• Loading metrics

Utilizing a Dynamical Description of IspH to Aid in the Development of Novel Antimicrobial Drugs

  • Patrick G. Blachly ,

    Affiliation Department of Chemistry & Biochemistry, University of California San Diego, La Jolla, California, United States of America

  • César A. F. de Oliveira,

    Affiliation Howard Hughes Medical Institute, University of California San Diego, La Jolla, California, United States of America

  • Sarah L. Williams,

    Affiliation Department of Chemistry & Biochemistry, University of California San Diego, La Jolla, California, United States of America

  • J. Andrew McCammon

    Affiliations Department of Chemistry & Biochemistry, University of California San Diego, La Jolla, California, United States of America, Howard Hughes Medical Institute, University of California San Diego, La Jolla, California, United States of America, Department of Pharmacology, University of California San Diego, La Jolla, California, United States of America

Utilizing a Dynamical Description of IspH to Aid in the Development of Novel Antimicrobial Drugs

  • Patrick G. Blachly, 
  • César A. F. de Oliveira,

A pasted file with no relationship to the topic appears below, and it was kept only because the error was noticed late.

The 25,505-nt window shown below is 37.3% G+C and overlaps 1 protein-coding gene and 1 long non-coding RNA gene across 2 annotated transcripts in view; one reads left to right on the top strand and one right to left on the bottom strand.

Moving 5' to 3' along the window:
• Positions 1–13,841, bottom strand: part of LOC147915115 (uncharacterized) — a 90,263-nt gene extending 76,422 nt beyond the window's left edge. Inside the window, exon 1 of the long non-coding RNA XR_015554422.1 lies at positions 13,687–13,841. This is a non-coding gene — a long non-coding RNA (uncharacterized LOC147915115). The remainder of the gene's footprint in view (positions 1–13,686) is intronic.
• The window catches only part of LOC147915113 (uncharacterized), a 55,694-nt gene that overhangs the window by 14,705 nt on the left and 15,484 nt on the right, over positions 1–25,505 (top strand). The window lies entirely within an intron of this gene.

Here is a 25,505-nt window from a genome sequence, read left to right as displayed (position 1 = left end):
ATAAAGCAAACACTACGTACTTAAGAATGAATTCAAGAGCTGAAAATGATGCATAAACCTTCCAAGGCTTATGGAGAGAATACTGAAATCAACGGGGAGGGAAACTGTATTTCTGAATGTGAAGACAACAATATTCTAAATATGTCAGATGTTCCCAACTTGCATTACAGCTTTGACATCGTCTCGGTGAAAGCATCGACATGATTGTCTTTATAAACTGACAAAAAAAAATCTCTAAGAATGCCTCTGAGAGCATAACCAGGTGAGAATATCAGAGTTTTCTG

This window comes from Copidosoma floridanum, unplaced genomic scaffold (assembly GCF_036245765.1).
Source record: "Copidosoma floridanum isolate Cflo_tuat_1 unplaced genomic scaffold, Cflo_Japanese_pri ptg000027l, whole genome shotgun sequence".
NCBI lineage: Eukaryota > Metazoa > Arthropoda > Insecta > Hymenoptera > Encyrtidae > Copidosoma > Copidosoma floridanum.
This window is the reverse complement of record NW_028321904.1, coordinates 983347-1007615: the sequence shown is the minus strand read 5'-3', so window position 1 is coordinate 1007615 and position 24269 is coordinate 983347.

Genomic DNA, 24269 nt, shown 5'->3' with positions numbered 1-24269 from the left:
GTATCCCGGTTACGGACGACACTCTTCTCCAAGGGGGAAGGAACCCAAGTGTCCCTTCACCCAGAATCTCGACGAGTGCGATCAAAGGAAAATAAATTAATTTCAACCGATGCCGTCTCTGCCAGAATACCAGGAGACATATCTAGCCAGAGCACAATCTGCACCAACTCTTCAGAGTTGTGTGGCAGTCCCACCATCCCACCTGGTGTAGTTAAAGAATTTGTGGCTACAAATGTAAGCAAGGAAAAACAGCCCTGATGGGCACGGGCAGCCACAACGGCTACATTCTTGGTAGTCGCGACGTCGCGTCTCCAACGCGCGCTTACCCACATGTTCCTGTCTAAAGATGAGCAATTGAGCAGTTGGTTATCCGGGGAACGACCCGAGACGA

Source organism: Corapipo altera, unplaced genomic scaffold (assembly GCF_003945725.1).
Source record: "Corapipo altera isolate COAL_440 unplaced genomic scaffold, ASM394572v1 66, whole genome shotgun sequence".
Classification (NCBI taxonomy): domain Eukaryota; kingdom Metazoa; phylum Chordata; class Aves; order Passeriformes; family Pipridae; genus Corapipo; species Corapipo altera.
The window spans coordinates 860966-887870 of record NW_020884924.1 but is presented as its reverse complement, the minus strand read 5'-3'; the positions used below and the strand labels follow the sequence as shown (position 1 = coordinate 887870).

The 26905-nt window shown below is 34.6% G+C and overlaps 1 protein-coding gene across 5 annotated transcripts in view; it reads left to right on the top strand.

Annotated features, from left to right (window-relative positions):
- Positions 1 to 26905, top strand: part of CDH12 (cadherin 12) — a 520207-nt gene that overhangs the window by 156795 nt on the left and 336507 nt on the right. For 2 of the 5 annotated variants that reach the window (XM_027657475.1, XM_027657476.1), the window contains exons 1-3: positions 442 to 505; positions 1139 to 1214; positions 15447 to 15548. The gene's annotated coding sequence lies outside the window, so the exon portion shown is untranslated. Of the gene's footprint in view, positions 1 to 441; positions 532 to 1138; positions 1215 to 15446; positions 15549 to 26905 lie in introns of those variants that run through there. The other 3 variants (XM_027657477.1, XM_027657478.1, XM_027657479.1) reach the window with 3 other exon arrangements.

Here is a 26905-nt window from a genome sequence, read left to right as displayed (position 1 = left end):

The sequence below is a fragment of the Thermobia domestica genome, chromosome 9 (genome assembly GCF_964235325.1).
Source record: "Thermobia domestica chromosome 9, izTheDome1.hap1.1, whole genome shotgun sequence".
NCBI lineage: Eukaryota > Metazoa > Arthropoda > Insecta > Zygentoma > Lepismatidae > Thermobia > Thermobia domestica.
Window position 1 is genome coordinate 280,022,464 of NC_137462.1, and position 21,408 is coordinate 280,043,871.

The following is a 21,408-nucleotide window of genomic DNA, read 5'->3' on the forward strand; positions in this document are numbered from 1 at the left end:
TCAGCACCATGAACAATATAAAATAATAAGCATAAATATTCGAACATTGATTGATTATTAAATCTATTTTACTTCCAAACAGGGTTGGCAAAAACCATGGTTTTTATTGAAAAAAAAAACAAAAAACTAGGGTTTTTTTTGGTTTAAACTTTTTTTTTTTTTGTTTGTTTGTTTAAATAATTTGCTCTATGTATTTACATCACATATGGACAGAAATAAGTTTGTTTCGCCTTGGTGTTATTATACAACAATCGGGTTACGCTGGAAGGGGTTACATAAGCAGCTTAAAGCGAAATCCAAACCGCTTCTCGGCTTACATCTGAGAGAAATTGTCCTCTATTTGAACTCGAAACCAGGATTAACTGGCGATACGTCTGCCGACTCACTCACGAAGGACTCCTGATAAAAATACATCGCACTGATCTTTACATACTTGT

• Sarah L. Williams, 
  • J. Andrew McCammon


The nonmevalonate pathway is responsible for isoprenoid production in microbes, including H. pylori, M. tuberculosis and P. falciparum, but is nonexistent in humans, thus providing a desirable route for antibacterial and antimalarial drug discovery. We coordinate a structural study of IspH, a [4Fe-4S] protein responsible for converting HMBPP to IPP and DMAPP in the ultimate step in the nonmevalonate pathway. By performing accelerated molecular dynamics simulations on both substrate-free and HMBPP-bound [Fe4S4]2+ IspH, we elucidate how substrate binding alters the dynamics of the protein. Using principal component analysis, we note that while substrate-free IspH samples various open and closed conformations, the closed conformation observed experimentally for HMBPP-bound IspH is inaccessible in the absence of HMBPP. In contrast, simulations with HMBPP bound are restricted from accessing the open states sampled by the substrate-free simulations. Further investigation of the substrate-free simulations reveals large fluctuations in the HMBPP binding pocket, as well as allosteric pocket openings – both of which are achieved through the hinge motions of the individual domains in IspH. Coupling these findings with solvent mapping and various structural analyses reveals alternative druggable sites that may be exploited in future drug design efforts.